Applying Cold and Heat Therapeutically

Healing an injury or treating a painful condition can be significantly impacted by the appropriate application of cold and/or heat. Both cold and heat relieve pain and help with tight muscles, but other considerations (especially inflammation and depth of injured tissue) apply.

COLD

Apply cold immediately following any muscle, joint, or bone injury to relieve swelling, reduce pain and inflammation, and decrease muscle soreness and tightness. You can use cold any time after that. Cold only penetrates about 1 cm below the surface, so it works best for initial swelling/inflammation and for superficial conditions.

Do NOT use cold on broken or irritated skin, on superficial nerves, or when circulation is impaired. Also avoid applying cold when these conditions are present: Raynaud’s disease, cold intolerance, cold allergy, any previous experience of frostbite, impaired mental ability or sensation.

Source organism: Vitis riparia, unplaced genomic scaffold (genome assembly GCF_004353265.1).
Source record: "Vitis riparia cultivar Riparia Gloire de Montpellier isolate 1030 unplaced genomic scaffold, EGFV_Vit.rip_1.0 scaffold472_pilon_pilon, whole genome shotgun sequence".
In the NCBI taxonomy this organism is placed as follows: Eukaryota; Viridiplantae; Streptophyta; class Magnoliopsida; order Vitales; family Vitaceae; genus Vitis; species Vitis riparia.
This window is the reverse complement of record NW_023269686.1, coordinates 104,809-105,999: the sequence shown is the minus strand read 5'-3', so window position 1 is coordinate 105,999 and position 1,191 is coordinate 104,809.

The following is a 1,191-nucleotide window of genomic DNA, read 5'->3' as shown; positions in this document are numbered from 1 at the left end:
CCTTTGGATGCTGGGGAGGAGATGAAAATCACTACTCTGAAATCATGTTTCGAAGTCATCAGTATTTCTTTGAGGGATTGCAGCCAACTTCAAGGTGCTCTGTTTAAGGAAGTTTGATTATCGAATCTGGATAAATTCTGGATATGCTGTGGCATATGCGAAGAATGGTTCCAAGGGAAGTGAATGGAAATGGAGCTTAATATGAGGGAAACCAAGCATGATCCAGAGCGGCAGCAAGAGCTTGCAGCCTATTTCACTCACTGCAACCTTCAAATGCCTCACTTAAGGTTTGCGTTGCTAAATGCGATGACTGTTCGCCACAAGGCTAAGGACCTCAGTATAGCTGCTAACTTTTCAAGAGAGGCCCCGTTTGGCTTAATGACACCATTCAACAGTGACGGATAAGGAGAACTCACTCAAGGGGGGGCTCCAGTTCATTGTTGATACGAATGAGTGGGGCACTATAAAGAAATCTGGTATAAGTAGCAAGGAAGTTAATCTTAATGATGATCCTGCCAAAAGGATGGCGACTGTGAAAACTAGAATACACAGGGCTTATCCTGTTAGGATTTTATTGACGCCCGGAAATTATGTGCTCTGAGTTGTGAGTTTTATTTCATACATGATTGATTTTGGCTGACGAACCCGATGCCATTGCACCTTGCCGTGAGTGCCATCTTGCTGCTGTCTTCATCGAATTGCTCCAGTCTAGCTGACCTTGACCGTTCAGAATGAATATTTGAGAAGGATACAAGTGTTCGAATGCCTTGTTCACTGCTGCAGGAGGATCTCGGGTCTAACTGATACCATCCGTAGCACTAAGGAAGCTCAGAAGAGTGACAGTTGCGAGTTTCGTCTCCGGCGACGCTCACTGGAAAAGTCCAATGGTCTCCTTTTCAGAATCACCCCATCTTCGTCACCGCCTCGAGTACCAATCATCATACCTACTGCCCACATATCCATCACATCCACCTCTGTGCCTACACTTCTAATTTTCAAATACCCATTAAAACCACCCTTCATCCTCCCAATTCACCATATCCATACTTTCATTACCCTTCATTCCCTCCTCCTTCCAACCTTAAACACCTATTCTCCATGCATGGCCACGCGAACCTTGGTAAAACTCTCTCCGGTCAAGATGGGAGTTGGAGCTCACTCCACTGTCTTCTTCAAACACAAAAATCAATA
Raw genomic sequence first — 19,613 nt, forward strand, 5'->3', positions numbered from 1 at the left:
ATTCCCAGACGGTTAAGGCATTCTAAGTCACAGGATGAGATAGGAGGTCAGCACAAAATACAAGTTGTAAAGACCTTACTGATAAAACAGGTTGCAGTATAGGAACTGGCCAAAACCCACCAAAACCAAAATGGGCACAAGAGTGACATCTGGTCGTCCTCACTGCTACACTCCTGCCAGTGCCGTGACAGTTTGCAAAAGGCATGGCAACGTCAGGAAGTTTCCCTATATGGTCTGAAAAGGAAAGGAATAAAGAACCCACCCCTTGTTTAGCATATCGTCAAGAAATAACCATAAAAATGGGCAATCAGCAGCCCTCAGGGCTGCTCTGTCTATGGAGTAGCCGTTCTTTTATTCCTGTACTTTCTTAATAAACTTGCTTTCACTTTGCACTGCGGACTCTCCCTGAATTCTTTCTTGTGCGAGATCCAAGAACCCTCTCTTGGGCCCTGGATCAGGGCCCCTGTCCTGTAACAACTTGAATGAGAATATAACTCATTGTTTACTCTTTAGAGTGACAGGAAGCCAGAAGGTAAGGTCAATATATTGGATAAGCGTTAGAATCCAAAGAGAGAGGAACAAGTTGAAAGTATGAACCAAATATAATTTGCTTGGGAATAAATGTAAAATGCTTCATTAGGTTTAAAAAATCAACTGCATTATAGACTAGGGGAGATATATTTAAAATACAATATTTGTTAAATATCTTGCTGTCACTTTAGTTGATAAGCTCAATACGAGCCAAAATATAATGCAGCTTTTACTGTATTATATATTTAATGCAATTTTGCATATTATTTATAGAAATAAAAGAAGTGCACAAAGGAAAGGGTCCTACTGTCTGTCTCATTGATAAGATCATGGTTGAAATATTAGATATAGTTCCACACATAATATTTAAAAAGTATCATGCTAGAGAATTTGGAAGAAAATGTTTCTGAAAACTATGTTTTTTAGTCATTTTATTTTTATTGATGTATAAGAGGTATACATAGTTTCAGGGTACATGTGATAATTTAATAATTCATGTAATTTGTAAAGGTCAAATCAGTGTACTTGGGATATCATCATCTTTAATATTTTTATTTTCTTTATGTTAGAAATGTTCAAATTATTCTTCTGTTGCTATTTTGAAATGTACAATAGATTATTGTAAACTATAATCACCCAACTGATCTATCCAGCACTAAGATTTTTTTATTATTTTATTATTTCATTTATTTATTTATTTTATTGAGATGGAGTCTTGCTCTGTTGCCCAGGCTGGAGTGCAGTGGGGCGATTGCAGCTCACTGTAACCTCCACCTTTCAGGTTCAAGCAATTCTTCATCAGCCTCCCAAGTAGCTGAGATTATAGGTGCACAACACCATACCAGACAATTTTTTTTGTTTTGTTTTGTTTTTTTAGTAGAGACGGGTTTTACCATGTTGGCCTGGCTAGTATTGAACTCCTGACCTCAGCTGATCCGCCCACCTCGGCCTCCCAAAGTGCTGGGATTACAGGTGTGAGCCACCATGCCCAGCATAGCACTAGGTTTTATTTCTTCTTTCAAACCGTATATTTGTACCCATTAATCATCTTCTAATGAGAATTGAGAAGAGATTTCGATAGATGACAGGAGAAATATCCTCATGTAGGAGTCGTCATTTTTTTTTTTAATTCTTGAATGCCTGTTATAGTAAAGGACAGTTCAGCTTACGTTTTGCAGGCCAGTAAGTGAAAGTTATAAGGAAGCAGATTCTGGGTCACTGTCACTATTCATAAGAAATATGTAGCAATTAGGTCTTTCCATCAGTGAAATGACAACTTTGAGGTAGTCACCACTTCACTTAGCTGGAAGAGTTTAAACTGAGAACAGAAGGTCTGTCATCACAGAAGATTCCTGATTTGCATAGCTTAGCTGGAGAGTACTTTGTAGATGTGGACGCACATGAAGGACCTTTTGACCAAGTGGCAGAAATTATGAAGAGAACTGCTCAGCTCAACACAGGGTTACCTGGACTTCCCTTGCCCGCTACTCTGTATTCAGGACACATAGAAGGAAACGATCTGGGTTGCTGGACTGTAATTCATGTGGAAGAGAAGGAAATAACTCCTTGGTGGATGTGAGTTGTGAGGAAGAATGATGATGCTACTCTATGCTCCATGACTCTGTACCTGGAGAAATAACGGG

How to apply: Wet a cloth in hot water, wring it to dampness, wrap it around the cold pack, and apply. Check the skin in 5 minutes. If it’s bright red or numb, add another layer of insulation. Leave cold pack in place until it warms to room temperature. Repeat if needed. Never apply a gel pack directly to skin. Continue reading